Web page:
Build A Superior Chest

A superior chest doesn’t only consist of perfect chest muscles. Chest, shoulders and traps should be proportional build. It all has to fit into the total picture. Bodybuilding originally was about aesthetics, proportions and symmetry. Wide shoulders and a small waist. I think Old School is superior on these criteria. I posted a lot on this subject and many will agree and many will disagree. But.. I think a small waist will make your shoulders look wider and your chest look bigger.


Most people and thus also top bodybuilders have different genetics, on the picture on the left you see Roger Callard and Mike Mentzer. Both men have a different body-shape. Just look at the shape of the chest and the nipple placement. Also the length and the attachment of the trapezius is very different.

What Mike has in lesser way as the guy in the second picture is asymmetry of the chest. These deficits are often repaired through cosmetic surgery. Some top-bodybuilders use implants, more on this later.

On the third picture you see that cosmetic surgery performed on the nipple immediately improves the look. If the nipple is located on the bottom of the chest-muscles, it looks like gyno and when a guy with a genetic low nipple placement really develops gyno, it looks real sad.

Fat Grafting

Fat is an excellent choice for repair of soft tissue defects of the extremities (arms and legs) because it can be used to fill in defects of any size and shape, and the healing properties of the inherent stem cells often improve the look of the skin (color and texture) overlying the injury, and can improve the look of associated scars as well. Fat grafting can be used to correct deformities, soft tissue defects caused by such things as animal bites, traumatic injuries, surgery and steroid injections. Fat grafting can also be used to enhance the size of an area, such as a man’s forearm, or to shape a calf.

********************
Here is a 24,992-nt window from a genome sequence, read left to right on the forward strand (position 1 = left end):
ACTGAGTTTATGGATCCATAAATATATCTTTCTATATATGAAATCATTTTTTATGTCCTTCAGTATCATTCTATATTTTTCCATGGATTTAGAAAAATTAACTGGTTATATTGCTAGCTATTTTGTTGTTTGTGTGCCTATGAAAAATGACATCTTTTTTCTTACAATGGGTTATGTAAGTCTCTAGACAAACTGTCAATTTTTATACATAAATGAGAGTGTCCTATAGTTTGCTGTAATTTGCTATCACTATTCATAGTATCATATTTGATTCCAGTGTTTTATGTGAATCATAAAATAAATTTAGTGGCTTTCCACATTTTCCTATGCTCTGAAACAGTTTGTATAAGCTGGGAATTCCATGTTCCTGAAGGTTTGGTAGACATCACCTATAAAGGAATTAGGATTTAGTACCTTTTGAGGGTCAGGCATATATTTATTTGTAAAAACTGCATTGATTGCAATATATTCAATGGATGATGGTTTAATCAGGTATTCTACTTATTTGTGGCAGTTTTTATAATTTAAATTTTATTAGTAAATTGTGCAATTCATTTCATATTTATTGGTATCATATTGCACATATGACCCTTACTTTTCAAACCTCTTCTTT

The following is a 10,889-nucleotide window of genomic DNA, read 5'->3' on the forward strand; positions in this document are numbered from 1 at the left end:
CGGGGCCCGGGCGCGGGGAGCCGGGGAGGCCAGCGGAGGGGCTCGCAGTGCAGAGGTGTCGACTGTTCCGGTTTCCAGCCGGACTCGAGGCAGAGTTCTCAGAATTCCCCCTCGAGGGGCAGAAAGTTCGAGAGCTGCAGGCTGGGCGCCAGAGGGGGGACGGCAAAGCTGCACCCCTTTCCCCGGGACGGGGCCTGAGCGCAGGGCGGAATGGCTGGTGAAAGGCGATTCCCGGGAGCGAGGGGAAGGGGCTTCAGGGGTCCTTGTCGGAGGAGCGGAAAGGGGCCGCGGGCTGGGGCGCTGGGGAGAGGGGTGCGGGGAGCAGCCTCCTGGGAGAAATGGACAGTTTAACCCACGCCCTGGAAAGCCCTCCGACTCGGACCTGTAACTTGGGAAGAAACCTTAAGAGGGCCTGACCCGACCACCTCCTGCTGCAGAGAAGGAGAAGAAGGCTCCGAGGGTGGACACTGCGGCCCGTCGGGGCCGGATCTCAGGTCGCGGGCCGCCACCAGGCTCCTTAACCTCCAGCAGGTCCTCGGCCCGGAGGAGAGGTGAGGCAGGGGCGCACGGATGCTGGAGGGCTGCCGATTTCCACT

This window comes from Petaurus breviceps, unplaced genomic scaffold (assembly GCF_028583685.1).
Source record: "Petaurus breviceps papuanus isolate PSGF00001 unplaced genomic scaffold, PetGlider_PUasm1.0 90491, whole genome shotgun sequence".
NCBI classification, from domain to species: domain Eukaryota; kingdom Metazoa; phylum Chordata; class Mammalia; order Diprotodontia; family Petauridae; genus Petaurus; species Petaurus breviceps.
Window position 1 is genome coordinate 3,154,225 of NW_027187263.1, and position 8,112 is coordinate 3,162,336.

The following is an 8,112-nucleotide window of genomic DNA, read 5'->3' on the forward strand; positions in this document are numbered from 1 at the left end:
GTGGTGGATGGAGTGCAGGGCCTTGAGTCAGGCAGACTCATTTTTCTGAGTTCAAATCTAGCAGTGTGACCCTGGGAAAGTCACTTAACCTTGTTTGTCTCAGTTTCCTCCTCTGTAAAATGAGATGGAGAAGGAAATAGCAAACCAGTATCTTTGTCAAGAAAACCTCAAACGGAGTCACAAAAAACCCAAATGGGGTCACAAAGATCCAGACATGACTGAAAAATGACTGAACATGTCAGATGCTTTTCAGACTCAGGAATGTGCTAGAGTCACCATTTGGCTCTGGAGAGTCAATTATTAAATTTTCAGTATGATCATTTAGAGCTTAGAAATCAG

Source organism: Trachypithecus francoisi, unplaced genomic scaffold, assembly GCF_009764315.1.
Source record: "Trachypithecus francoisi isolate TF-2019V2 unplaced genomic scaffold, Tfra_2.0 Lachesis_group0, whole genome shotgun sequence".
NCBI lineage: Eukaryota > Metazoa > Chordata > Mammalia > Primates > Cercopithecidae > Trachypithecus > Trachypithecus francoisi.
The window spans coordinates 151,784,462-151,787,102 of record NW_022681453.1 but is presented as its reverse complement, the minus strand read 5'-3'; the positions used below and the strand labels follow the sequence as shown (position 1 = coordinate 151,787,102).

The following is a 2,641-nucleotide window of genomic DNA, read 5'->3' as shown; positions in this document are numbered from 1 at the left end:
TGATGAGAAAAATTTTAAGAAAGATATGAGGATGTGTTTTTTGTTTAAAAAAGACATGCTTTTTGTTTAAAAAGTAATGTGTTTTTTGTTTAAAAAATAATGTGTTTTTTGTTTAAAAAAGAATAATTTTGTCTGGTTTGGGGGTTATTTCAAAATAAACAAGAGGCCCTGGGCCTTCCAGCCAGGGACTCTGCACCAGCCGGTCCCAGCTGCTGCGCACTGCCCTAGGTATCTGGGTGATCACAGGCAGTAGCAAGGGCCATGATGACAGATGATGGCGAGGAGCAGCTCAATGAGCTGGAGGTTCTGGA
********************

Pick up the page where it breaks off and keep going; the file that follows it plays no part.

On the picture left you see the top-bodybuilders Dennis James and Samir Bennout with small implants. Looking carefully at pictures from competing athletes you can easily find more athletes. Especially the ones in top-shape after leaning out and drying out (diuretics) the implants become better visuable. Sometimes they need it due to genetics sometimes because of an injury.


Different muscle groups react differently to anabolic androgenic steroids, and by example trapezius grows more than most muscle groups. That’s why you should train all muscle groups individually to create a nice complete view.


We all know that it’s very hard to build a symmetrical chest, with the muscles in the right proportion. Most people just have a lagging upper-chest and think they can’t get it in the right shape. The therefore use Synthol to do the job. Me and other guys wrote so much about it, that it becomes rather boring, for those interested I made blog-posts on Synthol and other oils and also on implants and surgery.

Isolation Training

This is where you perform exercises that work muscles individually instead of in groups -- addresses both the separation of muscles and the tightening of the skin. Localizing training by using exercises specific to the muscles you're trying to tighten and separate will help make these changes much quicker. When training, think in terms of body parts such as traps, front-shoulder and biceps. Upper and lower body workouts and compound exercises are too general and broad. Stick with isolation exercises that involve as much of the working muscle as possible.

Muscle Separation